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December 5, 1988

Report on the Visit of the Soviet General Secretary Mikhail Gorbachev to India

This document was made possible with support from Carnegie Corporation of New York (CCNY)

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From November 18-November 20, 1988 Mikhail Gorbachev paid a friendly visit to India. In the Soviet Union this visit is considered as a significant event in the development of our relations with this country.


The negotiations between Mikhail Gorbachev and Rajiv Gandhi were extremely constructive and fruitful. It was possible to develop clear guidelines for further joint practical steps by the two states to implement the principles of the Delhi Declaration of 1986, to strengthen new political thinking and to design a reliable system of comprehensive global security.


The Indian leadership fully supported our initiatives in the field of nuclear disarmament. It welcomed the start of the implementation of the INF Treaty and our efforts to reach an agreement on halving strategic offensive weapons. The USSR and India reiterated their support for the establishment of international control of new technologies which could potentially be used for military purposes, for the conclusion of an international convention prohibiting the use and threat of the use of nuclear weapons, and for a global convention on the comprehensive prohibition and destruction of chemical weapons, including binary weapons.


The state of the settlement of regional conflicts was discussed in detail.


During the exchange of views on the Afghanistan problem, Rajiv Gandhi reiterated India's support for the Geneva Accords and the process of national reconciliation in Afghanistan. He stressed in particular the need to ensure that power remains in the hands of President [Mohammad] Najibullah. Of fundamental importance are the appeal at the highest level in the joint Soviet-Indian declaration for the convening of an international Afghanistan conference with the participation of the UN and the appeal to the UN Secretary-General to immediately implement the mandate given to him by the Afghanistan resolution of the UN General Assembly, in which the necessity of an intra-Afghan dialogue for the formation of a government on a broad basis is underlined. The Indian leadership undertook to support the initiation of such a dialogue on existing contacts with Afghan emigration.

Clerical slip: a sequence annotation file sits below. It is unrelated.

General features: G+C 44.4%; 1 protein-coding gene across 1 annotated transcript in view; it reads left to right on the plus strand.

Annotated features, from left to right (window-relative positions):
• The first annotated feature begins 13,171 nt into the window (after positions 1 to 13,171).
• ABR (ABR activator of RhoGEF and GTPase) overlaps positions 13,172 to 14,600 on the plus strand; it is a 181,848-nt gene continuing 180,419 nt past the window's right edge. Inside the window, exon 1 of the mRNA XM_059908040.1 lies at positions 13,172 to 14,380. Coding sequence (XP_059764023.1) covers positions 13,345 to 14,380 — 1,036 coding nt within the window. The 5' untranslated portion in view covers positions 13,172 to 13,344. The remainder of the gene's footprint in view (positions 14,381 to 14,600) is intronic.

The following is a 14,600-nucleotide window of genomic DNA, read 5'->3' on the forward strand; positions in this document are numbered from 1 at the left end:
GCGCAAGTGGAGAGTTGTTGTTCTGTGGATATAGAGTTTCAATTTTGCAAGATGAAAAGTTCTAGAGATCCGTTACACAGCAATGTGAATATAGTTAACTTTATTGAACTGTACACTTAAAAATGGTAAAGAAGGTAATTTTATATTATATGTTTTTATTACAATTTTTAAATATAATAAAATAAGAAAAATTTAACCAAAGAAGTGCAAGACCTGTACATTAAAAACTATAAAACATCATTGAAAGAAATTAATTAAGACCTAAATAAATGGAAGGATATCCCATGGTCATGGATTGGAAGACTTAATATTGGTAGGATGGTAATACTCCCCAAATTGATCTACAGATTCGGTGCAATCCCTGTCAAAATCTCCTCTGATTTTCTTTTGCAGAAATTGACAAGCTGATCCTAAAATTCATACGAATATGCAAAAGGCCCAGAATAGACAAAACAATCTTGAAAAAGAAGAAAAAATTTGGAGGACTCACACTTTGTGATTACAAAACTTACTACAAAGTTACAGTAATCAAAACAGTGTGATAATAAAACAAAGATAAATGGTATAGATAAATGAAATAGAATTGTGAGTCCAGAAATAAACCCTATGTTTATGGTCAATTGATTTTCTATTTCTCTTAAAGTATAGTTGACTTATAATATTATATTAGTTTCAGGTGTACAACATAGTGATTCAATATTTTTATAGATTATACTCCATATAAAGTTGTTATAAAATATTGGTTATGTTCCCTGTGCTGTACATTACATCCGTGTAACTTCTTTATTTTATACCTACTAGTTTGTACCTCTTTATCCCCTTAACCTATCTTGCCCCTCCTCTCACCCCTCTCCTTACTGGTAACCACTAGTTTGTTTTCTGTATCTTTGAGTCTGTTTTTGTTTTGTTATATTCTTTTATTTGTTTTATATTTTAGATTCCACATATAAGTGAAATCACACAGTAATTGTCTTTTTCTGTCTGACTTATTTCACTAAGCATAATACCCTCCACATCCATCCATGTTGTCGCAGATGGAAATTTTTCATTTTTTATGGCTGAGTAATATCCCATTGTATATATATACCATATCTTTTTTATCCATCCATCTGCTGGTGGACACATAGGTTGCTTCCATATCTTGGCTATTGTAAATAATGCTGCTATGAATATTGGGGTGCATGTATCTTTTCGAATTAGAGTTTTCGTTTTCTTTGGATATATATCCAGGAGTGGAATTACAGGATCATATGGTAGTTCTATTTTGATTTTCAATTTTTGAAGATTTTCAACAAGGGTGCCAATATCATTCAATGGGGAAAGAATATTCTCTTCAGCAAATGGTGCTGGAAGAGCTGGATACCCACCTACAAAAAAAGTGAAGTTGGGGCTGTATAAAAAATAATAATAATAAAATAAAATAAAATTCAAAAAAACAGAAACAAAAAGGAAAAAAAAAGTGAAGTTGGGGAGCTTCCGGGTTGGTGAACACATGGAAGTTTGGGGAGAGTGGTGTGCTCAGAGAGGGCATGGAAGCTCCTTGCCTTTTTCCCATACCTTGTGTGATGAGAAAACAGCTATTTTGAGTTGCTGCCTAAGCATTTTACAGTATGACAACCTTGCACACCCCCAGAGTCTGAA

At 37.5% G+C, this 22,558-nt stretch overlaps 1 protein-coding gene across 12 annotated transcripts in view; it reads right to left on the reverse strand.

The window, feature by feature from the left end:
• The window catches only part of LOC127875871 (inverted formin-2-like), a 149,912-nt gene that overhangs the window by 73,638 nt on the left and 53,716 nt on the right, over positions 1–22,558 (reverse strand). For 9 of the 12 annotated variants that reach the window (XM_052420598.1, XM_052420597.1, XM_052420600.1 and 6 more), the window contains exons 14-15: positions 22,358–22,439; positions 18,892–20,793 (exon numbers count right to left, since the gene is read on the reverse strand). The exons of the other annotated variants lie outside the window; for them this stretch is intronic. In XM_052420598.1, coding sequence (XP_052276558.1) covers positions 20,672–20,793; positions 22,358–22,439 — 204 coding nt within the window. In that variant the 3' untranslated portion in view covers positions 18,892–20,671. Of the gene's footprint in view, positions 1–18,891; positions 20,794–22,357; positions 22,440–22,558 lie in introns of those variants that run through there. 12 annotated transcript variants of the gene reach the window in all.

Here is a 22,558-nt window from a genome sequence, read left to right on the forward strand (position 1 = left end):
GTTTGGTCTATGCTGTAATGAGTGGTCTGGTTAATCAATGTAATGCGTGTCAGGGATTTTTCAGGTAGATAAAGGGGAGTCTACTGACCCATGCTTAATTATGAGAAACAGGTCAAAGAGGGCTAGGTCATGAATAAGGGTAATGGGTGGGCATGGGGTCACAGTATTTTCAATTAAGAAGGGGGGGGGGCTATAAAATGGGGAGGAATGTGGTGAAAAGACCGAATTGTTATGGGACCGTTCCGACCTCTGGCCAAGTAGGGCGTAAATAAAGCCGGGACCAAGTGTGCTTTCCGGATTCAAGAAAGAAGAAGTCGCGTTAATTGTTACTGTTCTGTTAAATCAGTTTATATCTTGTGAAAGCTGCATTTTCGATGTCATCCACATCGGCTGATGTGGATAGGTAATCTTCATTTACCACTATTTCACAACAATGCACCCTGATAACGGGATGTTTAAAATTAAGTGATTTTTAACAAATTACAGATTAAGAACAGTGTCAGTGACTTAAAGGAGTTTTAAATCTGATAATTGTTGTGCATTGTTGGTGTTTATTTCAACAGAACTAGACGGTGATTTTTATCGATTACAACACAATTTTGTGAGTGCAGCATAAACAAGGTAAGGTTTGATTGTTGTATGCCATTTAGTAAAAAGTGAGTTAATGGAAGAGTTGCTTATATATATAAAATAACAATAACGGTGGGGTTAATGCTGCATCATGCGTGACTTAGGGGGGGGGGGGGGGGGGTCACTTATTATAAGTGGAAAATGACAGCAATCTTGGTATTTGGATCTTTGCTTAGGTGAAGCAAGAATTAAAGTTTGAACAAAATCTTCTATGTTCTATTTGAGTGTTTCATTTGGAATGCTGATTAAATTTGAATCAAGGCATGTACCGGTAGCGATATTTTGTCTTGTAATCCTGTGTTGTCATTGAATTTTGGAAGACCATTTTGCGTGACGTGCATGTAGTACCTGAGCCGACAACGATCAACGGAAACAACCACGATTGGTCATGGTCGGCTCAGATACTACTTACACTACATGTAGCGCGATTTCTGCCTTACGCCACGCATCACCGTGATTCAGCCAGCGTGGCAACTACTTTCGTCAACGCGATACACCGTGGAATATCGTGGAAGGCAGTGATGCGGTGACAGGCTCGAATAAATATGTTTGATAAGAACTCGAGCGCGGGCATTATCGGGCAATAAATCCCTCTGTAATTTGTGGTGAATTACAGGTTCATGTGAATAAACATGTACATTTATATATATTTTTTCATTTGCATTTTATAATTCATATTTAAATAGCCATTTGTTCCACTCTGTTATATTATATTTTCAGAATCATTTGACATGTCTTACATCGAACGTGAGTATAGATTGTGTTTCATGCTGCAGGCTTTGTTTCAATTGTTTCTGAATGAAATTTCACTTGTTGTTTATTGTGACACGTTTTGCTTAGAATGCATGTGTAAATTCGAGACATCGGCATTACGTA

The agreement to exchange information on the situation in Pakistan and to coordinate the foreign policy actions of the USSR and India with regard to that country was reaffirmed.


The Indian side reiterated its willingness to continue efforts to resolve the Kampuchea problem and stressed the importance it attached to activating its contacts with Sihanouk in order to have a positive impact on the process of national reconciliation in Kampuchea.


Both sides consider that a major contribution to improving the situation in Asia would be to reduce tensions on the Korean peninsula and to engage in a broad and constructive dialogue in the interest of the Korean people.


In discussing the situation in the Asia-Pacific region, the sides noted that, without good-neighborly relations between all the States of this great region of the world, and in particular between of the Soviet Union, India and China, no change for the better can be achieved in this respect. Mikhail Gorbachev and Rajiv Gandhi informed each other in detail about the status of Soviet-Chinese and Indian-Chinese relations, respectively, and agreed to coordinate their China policy.